How the legendary rock band Rush was discovered by a former Northeastern DJ
In 1968, Donna Halper became the first female DJ at Northeastern’s radio station. In 1974, as a DJ in Cleveland, she gave an unknown band a chance. Now 76, she’ll be inducted into the Massachusetts Broadcasters Hall of Fame.
Donna Halper dropped the needle onto the record, ready to give the unknown band a chance.
She’d never heard of Rush—really, no one had. But a Canadian record promoter had sent her the Toronto bar band’s self-titled, self-released album. His label had turned the band down, but he thought they had potential. Maybe she’d agree.
It was 1974, and Halper, then 27, had just gotten her big break. Just months after earning her third degree from Northeastern University, Halper had left her native Boston to become music director of WMMS-FM, a rock station in Cleveland. Her job: find new music, raise the station’s ratings, and increase its importance in the music industry.
Halper searched Rush’s album and chose a long cut called “Working Man.” A guitar riff—slow, ultra-heavy, Led Zeppelin-esque—introduced these lyrics:
Well, I get up at seven, yeah
And I go to work at nine
I got no time for livin’
Yes, I’m workin’ all the time
“Cleveland was a factory town back then,” Halper recalls. “I said, this song is going to resonate with our audience.” She had a DJ put it on the air that night. Listeners started calling. Some asked if it was a new Led Zeppelin song. Others asked, “Can you play it again?”
Requests poured in. Halper put “Working Man” in heavy rotation and called Rush’s manager in Toronto. “I said, ‘We need more copies of this.’ He said, ‘You do? We can’t get arrested in Toronto with this. Nobody wants our album.’” He shipped a box of copies to Halper, who brought it to Record Revolution, an imports-friendly record store in Cleveland Heights.
That’s how Halper gave the band Rush their big break—which eventually led to the group selling 40 million records in a decades-long career. When Mercury Records released that first Rush album in the U.S. later in 1974, the band credited her in the liner notes: “With Special Thanks to Donna Halper of WMMS in Cleveland for getting the ball rolling.”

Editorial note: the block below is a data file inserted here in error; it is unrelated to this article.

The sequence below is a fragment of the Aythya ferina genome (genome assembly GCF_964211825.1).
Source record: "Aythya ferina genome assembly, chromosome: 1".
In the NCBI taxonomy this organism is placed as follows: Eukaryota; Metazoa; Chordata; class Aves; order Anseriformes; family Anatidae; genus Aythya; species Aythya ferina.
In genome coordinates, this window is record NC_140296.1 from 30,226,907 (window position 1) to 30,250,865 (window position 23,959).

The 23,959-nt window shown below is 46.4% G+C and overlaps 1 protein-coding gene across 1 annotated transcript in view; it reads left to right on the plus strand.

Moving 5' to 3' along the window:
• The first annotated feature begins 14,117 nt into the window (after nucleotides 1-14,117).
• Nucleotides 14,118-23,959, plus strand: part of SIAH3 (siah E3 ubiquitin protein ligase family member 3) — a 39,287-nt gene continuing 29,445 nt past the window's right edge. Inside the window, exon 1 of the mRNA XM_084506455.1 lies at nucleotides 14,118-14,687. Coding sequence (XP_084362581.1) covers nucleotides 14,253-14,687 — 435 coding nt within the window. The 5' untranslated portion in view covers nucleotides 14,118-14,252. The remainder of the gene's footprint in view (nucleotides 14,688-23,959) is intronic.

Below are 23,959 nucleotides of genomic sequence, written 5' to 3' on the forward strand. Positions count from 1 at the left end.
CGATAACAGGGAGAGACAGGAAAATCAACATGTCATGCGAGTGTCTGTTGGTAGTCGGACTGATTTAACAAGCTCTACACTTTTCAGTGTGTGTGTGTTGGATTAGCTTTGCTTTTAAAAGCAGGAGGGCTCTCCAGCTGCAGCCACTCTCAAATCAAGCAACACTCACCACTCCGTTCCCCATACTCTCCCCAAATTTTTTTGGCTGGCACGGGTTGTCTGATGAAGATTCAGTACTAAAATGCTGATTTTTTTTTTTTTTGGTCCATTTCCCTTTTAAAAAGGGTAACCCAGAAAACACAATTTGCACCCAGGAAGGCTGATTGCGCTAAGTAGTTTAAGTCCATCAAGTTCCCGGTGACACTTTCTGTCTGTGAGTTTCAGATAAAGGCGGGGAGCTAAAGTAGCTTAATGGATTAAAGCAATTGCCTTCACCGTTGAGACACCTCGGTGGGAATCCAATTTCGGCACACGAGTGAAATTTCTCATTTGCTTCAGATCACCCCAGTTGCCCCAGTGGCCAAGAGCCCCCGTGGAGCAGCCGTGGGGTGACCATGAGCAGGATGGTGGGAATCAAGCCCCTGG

Along with Rush’s breakthrough, Halper has broken down many barriers for herself, first at Northeastern, and then throughout her pioneering career. In 1968, as a Northeastern senior, she became the first female DJ and music director on the university’s radio station, now WRBB. In the 1970s, after years of striving, Halper broke onto the air as a DJ in Cleveland, New York City, and Washington, D.C., before returning to Boston.
And after decades as a radio consultant, music historian and media professor who earned a Ph.D. at age 64, Halper—now 76—will be inducted into the Massachusetts Broadcasters Hall of Fame, receiving the organization’s Pioneer Award, on June 8.
“I’m very gratified, but still shocked,” Halper says of her induction. “I wish my parents had lived to see it. I wonder what they’d make of it. Because it’s a totally different world.”
Halper, born in 1947, grew up in Boston’s Roslindale neighborhood. “I knew I wanted to be a broadcaster from the time I was a kid,” she recalls. “But the options for girls back then were teacher, nurse or secretary. I knew I did not want to be any of those, but I got tired of arguing with my parents about it. I came to Northeastern expecting that I would study education, but ready to fight for the right to be in broadcasting.”
When Halper arrived at Northeastern in fall 1964, she joined the staff of the campus radio station, then named WNEU, and told the all-male student managers that she wanted to apply to be a DJ. “They said, ‘You can’t be a DJ. You can segue records, you can play records, but you can’t talk on the air.’ I’m like, ‘Why not?’ He said, ‘Well, girls don’t sound good on the radio.’ And I said, ‘Well, how many have you had on the air?’”
For a while, Halper lived with the Catch-22, going on the air only in skits, doing a fake British accent and other imitations. But by spring 1965, her DJ dreams blocked, she left the station and focused on earning an education degree. She chafed at the gender rules enforced back then. She’d often come to campus straight from her job at a warehouse, with no time to change into a dress as required, and she’d end up getting sent to a dean.
But as a senior in the fall of 1968, encouraged by a professor who mentored her, Halper returned to WNEU and tried again. That time, the new program director gave her an audition, then put her on the air as a DJ in November.
“And that changed my whole life,” Halper says. She debuted a folk music show called Full Circle on Nov. 1, 1968. She still has her handwritten tentative playlist for that first day: It starts with “V’La L’bon Vent” (Here’s the Good Wind), by the Canadian folk duo Ian & Sylvia. A photo of Halper that ran in Northeastern News that month, captioned “Lady Jock,” shows her working in WNEU’s broadcast booth, between a turntable and a black request phone. She’s wearing round, black-framed glasses and a patterned pullover; headphones sit over a wide headband holding back her long dark hair.
Halper went from one night a week to three to five and became WNEU’s music director. “I still have some of the fan mail that people sent me,” she remembers. “I loved being on the air for the first time in my life.”